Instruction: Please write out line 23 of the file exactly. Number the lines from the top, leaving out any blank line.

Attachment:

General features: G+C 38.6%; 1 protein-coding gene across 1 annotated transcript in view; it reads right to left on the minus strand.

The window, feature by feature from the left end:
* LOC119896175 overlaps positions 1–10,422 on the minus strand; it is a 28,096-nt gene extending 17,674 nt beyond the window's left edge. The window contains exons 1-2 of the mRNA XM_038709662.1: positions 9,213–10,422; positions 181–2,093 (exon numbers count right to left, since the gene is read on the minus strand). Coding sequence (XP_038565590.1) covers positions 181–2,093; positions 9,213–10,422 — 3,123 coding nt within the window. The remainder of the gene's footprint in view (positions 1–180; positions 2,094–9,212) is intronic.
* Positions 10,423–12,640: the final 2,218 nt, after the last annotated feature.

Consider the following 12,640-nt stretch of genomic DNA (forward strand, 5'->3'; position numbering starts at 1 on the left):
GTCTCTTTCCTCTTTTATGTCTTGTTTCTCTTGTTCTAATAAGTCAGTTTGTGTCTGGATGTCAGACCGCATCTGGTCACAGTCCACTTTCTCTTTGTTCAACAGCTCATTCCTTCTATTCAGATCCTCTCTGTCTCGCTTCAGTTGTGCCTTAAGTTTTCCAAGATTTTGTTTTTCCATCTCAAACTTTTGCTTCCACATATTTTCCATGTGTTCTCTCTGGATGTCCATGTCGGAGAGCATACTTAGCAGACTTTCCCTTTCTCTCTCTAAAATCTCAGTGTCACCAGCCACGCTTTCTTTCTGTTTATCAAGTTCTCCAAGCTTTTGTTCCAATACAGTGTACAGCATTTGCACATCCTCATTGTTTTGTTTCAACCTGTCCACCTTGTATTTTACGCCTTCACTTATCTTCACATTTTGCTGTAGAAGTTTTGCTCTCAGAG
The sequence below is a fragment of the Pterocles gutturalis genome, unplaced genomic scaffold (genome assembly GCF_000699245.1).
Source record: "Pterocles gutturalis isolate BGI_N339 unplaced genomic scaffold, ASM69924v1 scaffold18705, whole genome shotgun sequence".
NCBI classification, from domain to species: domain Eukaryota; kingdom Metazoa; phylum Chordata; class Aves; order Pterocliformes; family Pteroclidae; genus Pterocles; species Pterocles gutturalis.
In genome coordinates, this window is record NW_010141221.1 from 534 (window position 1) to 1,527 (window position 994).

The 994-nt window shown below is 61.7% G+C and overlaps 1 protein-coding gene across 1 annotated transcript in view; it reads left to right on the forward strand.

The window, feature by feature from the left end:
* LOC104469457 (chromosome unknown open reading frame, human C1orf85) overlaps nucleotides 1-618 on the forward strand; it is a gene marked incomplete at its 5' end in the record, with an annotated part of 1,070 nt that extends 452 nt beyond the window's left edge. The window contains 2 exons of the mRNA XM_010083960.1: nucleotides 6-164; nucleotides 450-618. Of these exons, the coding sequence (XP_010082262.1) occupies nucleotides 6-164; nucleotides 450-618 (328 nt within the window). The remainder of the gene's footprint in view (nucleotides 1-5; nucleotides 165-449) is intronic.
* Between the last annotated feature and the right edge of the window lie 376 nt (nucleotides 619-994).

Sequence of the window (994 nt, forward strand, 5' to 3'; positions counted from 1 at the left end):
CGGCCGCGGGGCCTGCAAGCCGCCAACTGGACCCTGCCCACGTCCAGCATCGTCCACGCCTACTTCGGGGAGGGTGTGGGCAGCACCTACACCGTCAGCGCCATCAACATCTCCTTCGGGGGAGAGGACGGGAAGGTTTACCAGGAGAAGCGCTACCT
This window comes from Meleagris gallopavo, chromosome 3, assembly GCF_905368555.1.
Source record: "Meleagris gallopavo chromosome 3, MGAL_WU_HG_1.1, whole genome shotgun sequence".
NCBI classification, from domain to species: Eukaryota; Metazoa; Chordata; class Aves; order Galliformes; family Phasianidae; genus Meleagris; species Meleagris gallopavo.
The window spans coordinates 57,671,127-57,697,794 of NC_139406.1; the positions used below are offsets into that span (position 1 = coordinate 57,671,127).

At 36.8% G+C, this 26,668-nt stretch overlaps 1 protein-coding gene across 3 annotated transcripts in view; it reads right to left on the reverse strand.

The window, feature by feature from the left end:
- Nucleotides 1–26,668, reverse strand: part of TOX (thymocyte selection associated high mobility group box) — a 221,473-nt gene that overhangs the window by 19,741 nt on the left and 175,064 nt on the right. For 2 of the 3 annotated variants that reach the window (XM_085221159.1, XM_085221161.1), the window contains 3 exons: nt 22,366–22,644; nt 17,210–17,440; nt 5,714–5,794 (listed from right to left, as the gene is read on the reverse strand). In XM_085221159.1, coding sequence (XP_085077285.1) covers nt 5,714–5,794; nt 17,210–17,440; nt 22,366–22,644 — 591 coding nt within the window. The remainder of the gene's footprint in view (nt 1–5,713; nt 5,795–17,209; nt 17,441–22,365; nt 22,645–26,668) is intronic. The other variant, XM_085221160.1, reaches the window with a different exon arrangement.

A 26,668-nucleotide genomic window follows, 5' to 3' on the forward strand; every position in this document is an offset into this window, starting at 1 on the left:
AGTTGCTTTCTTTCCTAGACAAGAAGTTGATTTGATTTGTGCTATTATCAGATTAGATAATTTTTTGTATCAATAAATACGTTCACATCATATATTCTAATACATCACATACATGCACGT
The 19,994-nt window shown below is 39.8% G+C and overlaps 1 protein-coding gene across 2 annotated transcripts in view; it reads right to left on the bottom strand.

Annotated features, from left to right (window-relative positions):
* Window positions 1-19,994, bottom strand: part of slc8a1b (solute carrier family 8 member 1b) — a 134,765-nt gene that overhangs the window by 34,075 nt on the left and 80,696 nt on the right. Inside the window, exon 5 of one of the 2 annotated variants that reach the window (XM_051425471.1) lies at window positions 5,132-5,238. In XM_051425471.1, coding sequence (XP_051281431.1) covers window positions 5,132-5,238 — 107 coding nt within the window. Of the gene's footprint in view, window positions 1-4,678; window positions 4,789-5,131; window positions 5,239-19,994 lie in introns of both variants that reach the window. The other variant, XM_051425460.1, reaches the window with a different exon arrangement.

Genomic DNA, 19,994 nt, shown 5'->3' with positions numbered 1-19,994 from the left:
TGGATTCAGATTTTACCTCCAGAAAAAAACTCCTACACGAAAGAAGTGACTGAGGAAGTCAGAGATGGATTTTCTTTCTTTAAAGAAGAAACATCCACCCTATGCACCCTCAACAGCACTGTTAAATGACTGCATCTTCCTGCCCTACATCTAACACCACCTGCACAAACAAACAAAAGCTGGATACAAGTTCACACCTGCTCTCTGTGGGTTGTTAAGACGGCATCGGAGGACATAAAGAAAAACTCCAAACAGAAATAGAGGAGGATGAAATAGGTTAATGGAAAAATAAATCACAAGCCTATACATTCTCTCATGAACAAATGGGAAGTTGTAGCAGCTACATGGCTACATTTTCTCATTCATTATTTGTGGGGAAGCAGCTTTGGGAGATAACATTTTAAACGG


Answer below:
- Nucleotides 1–26,668, reverse strand: part of TOX (thymocyte selection associated high mobility group box) — a 221,473-nt gene that overhangs the window by 19,741 nt on the left and 175,064 nt on the right. For 2 of the 3 annotated variants that reach the window (XM_085221159.1, XM_085221161.1), the window contains 3 exons: nt 22,366–22,644; nt 17,210–17,440; nt 5,714–5,794 (listed from right to left, as the gene is read on the reverse strand). In XM_085221159.1, coding sequence (XP_085077285.1) covers nt 5,714–5,794; nt 17,210–17,440; nt 22,366–22,644 — 591 coding nt within the window. The remainder of the gene's footprint in view (nt 1–5,713; nt 5,795–17,209; nt 17,441–22,365; nt 22,645–26,668) is intronic. The other variant, XM_085221160.1, reaches the window with a different exon arrangement.